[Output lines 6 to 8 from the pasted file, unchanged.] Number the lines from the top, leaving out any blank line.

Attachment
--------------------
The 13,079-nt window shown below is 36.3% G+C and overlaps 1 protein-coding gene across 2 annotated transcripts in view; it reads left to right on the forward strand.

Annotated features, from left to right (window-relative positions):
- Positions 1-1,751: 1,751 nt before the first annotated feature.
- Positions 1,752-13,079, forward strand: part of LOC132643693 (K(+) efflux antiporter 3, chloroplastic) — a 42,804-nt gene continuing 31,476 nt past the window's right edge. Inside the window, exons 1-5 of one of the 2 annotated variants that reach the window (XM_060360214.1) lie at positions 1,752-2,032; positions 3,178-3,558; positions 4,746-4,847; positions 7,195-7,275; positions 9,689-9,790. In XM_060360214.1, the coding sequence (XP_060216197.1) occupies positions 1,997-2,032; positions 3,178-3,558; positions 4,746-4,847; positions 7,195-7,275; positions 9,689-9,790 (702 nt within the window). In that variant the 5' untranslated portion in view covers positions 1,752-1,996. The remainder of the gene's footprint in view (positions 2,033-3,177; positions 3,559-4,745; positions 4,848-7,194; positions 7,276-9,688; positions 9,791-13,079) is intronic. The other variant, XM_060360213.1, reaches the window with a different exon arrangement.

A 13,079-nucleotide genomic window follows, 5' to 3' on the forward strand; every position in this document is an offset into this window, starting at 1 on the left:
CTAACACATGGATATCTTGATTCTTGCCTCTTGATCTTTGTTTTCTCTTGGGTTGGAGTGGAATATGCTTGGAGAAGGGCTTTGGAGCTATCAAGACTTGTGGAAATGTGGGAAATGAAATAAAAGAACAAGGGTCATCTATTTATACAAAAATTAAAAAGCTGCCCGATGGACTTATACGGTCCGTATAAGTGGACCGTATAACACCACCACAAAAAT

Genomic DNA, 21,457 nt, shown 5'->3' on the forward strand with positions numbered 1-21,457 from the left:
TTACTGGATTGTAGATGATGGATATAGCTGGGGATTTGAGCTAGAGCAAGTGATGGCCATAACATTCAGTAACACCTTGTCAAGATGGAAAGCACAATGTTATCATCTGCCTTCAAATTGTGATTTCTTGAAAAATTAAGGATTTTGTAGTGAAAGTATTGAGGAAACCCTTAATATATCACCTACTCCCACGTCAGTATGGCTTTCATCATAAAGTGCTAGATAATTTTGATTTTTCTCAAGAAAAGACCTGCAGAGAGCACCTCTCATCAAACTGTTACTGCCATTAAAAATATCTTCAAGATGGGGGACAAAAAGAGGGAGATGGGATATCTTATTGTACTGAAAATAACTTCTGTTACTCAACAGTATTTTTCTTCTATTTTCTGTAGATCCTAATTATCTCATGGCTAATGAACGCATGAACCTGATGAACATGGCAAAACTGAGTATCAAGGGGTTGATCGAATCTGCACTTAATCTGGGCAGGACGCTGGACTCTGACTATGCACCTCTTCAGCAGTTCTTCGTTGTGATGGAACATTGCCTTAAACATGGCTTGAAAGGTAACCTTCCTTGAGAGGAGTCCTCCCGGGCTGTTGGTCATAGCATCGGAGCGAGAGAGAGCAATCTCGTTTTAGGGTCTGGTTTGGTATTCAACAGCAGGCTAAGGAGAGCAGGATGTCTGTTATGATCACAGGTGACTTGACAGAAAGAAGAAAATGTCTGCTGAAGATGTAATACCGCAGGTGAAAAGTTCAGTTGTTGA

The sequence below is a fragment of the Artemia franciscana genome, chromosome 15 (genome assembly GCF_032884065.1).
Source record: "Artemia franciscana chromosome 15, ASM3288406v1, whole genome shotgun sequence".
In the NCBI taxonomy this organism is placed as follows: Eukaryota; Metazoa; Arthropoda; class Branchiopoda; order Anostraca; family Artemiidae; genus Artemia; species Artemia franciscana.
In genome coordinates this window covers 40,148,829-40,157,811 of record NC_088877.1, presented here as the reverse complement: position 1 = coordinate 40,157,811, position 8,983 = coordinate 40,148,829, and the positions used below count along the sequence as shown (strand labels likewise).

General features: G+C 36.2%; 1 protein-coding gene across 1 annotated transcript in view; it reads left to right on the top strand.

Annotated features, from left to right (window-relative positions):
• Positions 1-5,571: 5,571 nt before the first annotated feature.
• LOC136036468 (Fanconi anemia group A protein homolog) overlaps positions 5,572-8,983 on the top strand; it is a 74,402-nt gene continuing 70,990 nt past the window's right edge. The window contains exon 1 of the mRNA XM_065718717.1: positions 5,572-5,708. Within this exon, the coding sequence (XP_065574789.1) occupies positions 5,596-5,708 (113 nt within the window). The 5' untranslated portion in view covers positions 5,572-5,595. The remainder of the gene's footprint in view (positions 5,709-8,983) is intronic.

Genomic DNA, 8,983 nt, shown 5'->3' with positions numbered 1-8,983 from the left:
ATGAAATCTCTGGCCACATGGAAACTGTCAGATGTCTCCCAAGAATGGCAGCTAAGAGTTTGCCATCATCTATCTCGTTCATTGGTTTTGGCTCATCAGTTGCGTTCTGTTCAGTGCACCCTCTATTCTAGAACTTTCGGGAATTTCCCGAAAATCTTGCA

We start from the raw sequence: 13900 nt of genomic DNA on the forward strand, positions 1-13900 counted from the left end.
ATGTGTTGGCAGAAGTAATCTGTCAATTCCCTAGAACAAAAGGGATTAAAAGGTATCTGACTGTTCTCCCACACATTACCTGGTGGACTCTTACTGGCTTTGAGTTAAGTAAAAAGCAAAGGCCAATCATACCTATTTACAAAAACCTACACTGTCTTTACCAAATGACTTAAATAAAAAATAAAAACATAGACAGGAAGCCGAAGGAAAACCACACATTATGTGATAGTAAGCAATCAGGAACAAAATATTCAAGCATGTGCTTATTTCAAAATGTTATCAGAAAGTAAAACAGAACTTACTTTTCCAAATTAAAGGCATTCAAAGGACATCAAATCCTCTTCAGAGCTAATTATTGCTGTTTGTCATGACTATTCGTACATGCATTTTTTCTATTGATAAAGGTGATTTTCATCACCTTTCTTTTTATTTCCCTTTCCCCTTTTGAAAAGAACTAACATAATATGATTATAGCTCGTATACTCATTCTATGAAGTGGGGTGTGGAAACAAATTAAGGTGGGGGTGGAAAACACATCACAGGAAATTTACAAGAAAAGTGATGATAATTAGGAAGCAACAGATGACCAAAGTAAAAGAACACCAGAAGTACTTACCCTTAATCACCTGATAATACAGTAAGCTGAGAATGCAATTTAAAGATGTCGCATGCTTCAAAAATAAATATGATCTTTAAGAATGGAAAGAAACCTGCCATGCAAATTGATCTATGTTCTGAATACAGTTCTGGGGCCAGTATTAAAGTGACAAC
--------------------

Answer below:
CTAACACATGGATATCTTGATTCTTGCCTCTTGATCTTTGTTTTCTCTTGGGTTGGAGTGGAATATGCTTGGAGAAGGGCTTTGGAGCTATCAAGACTTGTGGAAATGTGGGAAATGAAATAAAAGAACAAGGGTCATCTATTTATACAAAAATTAAAAAGCTGCCCGATGGACTTATACGGTCCGTATAAGTGGACCGTATAACACCACCACAAAAAT

Genomic DNA, 21,457 nt, shown 5'->3' on the forward strand with positions numbered 1-21,457 from the left:
TTACTGGATTGTAGATGATGGATATAGCTGGGGATTTGAGCTAGAGCAAGTGATGGCCATAACATTCAGTAACACCTTGTCAAGATGGAAAGCACAATGTTATCATCTGCCTTCAAATTGTGATTTCTTGAAAAATTAAGGATTTTGTAGTGAAAGTATTGAGGAAACCCTTAATATATCACCTACTCCCACGTCAGTATGGCTTTCATCATAAAGTGCTAGATAATTTTGATTTTTCTCAAGAAAAGACCTGCAGAGAGCACCTCTCATCAAACTGTTACTGCCATTAAAAATATCTTCAAGATGGGGGACAAAAAGAGGGAGATGGGATATCTTATTGTACTGAAAATAACTTCTGTTACTCAACAGTATTTTTCTTCTATTTTCTGTAGATCCTAATTATCTCATGGCTAATGAACGCATGAACCTGATGAACATGGCAAAACTGAGTATCAAGGGGTTGATCGAATCTGCACTTAATCTGGGCAGGACGCTGGACTCTGACTATGCACCTCTTCAGCAGTTCTTCGTTGTGATGGAACATTGCCTTAAACATGGCTTGAAAGGTAACCTTCCTTGAGAGGAGTCCTCCCGGGCTGTTGGTCATAGCATCGGAGCGAGAGAGAGCAATCTCGTTTTAGGGTCTGGTTTGGTATTCAACAGCAGGCTAAGGAGAGCAGGATGTCTGTTATGATCACAGGTGACTTGACAGAAAGAAGAAAATGTCTGCTGAAGATGTAATACCGCAGGTGAAAAGTTCAGTTGTTGA